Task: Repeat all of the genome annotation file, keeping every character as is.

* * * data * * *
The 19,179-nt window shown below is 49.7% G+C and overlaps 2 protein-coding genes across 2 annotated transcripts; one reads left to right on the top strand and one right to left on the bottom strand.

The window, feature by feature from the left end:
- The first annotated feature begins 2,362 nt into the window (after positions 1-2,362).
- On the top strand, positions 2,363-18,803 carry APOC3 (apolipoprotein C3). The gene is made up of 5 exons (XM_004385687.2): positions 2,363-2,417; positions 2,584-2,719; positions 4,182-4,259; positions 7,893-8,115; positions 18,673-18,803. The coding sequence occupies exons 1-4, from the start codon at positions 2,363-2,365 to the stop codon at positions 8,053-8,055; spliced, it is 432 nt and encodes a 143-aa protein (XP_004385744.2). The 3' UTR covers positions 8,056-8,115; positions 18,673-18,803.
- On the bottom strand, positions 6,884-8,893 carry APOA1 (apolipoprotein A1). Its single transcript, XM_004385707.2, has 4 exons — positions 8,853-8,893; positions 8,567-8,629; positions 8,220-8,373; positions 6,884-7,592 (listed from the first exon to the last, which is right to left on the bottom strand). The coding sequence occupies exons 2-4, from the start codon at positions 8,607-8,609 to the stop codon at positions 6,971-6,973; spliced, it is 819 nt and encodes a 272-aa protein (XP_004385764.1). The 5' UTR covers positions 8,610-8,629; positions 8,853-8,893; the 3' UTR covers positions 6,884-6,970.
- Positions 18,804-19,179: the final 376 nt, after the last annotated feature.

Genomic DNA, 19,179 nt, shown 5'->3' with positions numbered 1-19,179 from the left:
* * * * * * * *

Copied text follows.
The 19,179-nt window shown below is 49.7% G+C and overlaps 2 protein-coding genes across 2 annotated transcripts; one reads left to right on the top strand and one right to left on the bottom strand.

The window, feature by feature from the left end:
- The first annotated feature begins 2,362 nt into the window (after positions 1-2,362).
- On the top strand, positions 2,363-18,803 carry APOC3 (apolipoprotein C3). The gene is made up of 5 exons (XM_004385687.2): positions 2,363-2,417; positions 2,584-2,719; positions 4,182-4,259; positions 7,893-8,115; positions 18,673-18,803. The coding sequence occupies exons 1-4, from the start codon at positions 2,363-2,365 to the stop codon at positions 8,053-8,055; spliced, it is 432 nt and encodes a 143-aa protein (XP_004385744.2). The 3' UTR covers positions 8,056-8,115; positions 18,673-18,803.
- On the bottom strand, positions 6,884-8,893 carry APOA1 (apolipoprotein A1). Its single transcript, XM_004385707.2, has 4 exons — positions 8,853-8,893; positions 8,567-8,629; positions 8,220-8,373; positions 6,884-7,592 (listed from the first exon to the last, which is right to left on the bottom strand). The coding sequence occupies exons 2-4, from the start codon at positions 8,607-8,609 to the stop codon at positions 6,971-6,973; spliced, it is 819 nt and encodes a 272-aa protein (XP_004385764.1). The 5' UTR covers positions 8,610-8,629; positions 8,853-8,893; the 3' UTR covers positions 6,884-6,970.
- Positions 18,804-19,179: the final 376 nt, after the last annotated feature.

Genomic DNA, 19,179 nt, shown 5'->3' with positions numbered 1-19,179 from the left: